1. You have no idea what you are talking about. I am an air traffic controller in Canada and my wages have doubled in the last 10 years to finally reach international levels. Hence controller’s are finally happy. In addition, fees to airlines have continually dropped as new technology has been added and dead weight has been dropped. General aviation pilots contribute a small annual fee which is significantly less than what the fuel tax would have been. Our level of unsafe occurrences has also plummeted. Americans are unbelievable. One minute fighting to keep health care commercialised because government is bad, bad, bad. But whatever you do make sure the government runs ATC as they’re the only ones that know what they’re doing. Wrong in both instances.

  2. Hahaha OMG no way. Is anyone really surprised by this at all??


  3. If giving air traffic control to a private company is a libertarian solution, then would it have to be completely voluntary for airlines and general aviation to comply with it? Obviously Nick is discussing more of a minarchist solution, an anarchocapitalist solution would be to shut down air traffic control and let the airlines sort something out on their own (hopefully with some time to plan).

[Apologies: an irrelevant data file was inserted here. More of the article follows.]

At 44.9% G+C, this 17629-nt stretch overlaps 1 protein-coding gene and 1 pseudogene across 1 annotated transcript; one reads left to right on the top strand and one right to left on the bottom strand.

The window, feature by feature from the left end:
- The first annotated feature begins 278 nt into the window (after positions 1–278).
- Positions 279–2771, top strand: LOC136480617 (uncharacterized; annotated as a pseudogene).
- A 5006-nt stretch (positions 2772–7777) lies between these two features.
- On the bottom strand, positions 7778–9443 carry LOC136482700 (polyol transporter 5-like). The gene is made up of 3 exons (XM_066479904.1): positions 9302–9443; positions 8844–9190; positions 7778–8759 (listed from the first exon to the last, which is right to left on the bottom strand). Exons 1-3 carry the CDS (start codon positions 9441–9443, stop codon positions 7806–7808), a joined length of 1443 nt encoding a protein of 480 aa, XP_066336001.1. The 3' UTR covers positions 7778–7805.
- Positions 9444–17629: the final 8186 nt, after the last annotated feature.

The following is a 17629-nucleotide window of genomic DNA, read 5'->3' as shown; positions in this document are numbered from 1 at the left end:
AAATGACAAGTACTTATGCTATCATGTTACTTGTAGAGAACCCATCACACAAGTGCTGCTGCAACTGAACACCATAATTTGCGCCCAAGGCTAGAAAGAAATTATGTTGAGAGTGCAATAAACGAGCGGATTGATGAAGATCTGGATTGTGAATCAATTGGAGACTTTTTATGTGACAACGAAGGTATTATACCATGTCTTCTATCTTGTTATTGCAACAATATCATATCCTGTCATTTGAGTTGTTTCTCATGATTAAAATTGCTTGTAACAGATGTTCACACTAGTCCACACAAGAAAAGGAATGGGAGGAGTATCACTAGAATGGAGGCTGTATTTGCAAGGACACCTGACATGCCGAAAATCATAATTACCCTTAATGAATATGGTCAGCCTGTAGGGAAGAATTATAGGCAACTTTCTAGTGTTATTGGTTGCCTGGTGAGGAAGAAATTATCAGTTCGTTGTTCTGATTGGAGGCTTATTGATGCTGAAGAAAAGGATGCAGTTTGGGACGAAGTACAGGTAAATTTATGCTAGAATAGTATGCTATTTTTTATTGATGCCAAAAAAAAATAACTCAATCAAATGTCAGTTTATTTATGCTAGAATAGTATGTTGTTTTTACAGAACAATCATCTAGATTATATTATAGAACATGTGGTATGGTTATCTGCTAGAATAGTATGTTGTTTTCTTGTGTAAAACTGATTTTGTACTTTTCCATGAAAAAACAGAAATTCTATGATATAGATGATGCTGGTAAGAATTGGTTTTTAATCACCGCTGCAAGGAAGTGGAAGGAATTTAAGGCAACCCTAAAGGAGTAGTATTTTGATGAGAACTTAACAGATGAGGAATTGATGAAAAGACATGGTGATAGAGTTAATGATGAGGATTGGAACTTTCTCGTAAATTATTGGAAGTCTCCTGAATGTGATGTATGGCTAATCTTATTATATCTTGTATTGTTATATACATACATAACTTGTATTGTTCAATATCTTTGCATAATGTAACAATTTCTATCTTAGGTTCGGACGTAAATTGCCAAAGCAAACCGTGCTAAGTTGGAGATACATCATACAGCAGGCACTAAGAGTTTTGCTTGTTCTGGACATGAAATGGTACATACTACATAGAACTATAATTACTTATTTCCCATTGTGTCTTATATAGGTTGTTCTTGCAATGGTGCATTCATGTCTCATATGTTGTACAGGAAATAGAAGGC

1. What is the solution that doesn’t result in large amounts of aluminium rain?

      While the version we have now isn’t perfect, mid-airs are a very rare occurence and airliner losses are few and far between.

      I think the libertarian soluton should be what works. ATC seems to work pretty well under government control.

  4. Seems really strange that Al Gore would be on the seemingly more free market solution than I am.

    I have a couple of issues with this. First, I see air traffic control as a function of national security that necessitates a service. We can’t just allow anyone to flyover our country, and if we’re monitoring the skies for security reasons, it makes sense to simply manage the whole mess. Second is what someone mentioned earlier, that this wouldn’t be a free market solution, it would be, in essence, a private company contracted out by the feds to do the job. While in some ways, this may be better than the current solution, I think that with the security concern, it is better to be handled by the feds.

    1. aelhues, it sounds like you think that air traffic control is a primary source of intelligence for national defense. I think there are a few other agencies who don’t let “just anyone fly-over” and ATC’s primary role is to prevent accidents. If I’m wrong, however, and they are relied-on, in any real way, to protect our skies from accidents AND military assault with that kind of obselete equipment, maybe a private company should just take over national security as a whole.